Plated Subscription Box Review + Coupon – May 2017
Plated is a weekly meal kit delivery subscription that delivers you pre-portioned ingredients and recipes to help you make chef-designed recipes at home. They offer different weekly menus and randomly pick recipes for you based on preferences you submit when you sign up. If you’d rather pick your own recipes from the weekly menu, it’s easy to hop in and change your order on their website or their handy-dandy app.
I’ve been using meal kits to help me get acquainted with my kitchen. I love food, but I’m super inexperienced at cooking. So far, I’ve really enjoyed how kits like Plated take the guesswork out of planning, shopping for, and cooking meals. The minimum plan Plated offers is 2 meals for 2 people per week. I’m usually just cooking for myself, so I chose that plan. 2 meals for 2 people means I’ll have 4 servings total to spread out across the week. Hooray, leftovers!
Plated is committed to using sustainably sourced seafood, seasonal produce, and meat that’s free from antibiotics and added hormones. Like most meal kits, Plated won’t include standard pantry items (think salt, pepper, olive oil). They will, however, email you to let you know what pantry items you should have on hand for that week’s box. Prep time and dietary details are listed with each recipe. And if you love a recipe, you can rate it and download a digital recipe card via your online account. (Highly rated recipes sometimes come back as “Encore” recipes for you to order again, so don’t forget to leave your star rating each week!)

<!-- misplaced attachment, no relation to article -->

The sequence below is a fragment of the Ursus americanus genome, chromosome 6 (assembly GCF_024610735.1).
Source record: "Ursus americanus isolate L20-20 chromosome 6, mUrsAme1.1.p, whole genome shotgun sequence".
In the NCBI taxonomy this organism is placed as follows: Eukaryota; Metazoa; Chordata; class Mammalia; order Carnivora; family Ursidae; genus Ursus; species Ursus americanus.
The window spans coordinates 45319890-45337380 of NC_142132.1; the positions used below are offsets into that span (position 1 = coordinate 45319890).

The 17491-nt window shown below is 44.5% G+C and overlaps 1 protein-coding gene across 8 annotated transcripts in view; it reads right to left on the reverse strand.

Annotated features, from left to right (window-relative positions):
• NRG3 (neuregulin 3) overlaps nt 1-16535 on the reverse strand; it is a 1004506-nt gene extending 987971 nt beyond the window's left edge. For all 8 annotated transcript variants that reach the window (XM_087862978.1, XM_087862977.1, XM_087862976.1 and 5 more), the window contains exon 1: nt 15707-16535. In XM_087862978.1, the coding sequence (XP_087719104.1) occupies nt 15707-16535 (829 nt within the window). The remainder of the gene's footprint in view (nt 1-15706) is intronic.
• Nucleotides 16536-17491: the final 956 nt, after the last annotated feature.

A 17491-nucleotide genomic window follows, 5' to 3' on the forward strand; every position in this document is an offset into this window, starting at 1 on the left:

Check out Plated Menus to see what’s coming in future weeks!
One thing Plated does differently is to use this jute-and-cotton material as insulation. I like when the materials involved in shipping meal kits are reusable, recyclable, or biodegradable like this neat invention!
Note that this review is for the vegetarian subscription option since I prefer to follow a vegetarian diet. If you’re a meat lover, though, keep reading! I think you’ll still get a good idea of what the Plated experience is like. Plus, I figure if Plated hits it out of the park with a special diet menu, it’s a good sign that their regular menu is really awesome.
My Subscription Addiction pays for this subscription. (Check out the review process post to learn more about how we review boxes.)
The Subscription Box: Plated
The Cost: Recipes begin at $12 per plate.
- 2 recipes (4 plates)= $48 per week (+ $6 shipping).
- 3 recipes (6 plates)= $72 per week (with free shipping).
- 4 recipes (8 total plates)= $96 per week (with free shipping).
- Dessert costs $4 per serving (available after your first order)
COUPON: Get your first Plated Night free with any subscription plan (up to $48 value)
The Products: All of the pre-portioned fresh and seasonal ingredients you need to make chef-designed recipes at home in your own kitchen.
Ships to: 95% of the U.S. (Currently, Plated does not ship to Hawaii and Alaska, and there are also a few cities in Texas, including San Antonio, Corpus Christi, Laredo, and Midland, where they don’t yet ship.)
Keep Track of Your Subscriptions: Add this box to your subscription list or wishlist!
Just a quick FYI for other vegetarians out there: Plated does offer a vegetarian plan, but like most major meal kit services, the veggie plan isn’t as robust as the main meal plan. One of Plated‘s selling points is that you can pick and choose a menu that matches what you’re looking for, but I only found two or three veggie recipes per weekly menu. I also noticed that the third veggie item is often a Plated “Encore” recipe (meaning a popular, highly rated recipe that they bring back into the otherwise ever-changing menu). The only problem with that is that, for several weeks in a row, the third veggie choice can end up being the same thing. In other words, there really isn’t a lot of wiggle room for the veggie crowd.
Falafel-Spiced Chickpeas with Eggplant, Naan, and Israeli Salad
Calories per Serving: 860
Prep Time, According to Plated: 30-40 minutes
Actual Time It Took: About 45 minutes
While the ingredients aren’t all in one easy-to-grab bag, they are mostly bundled together.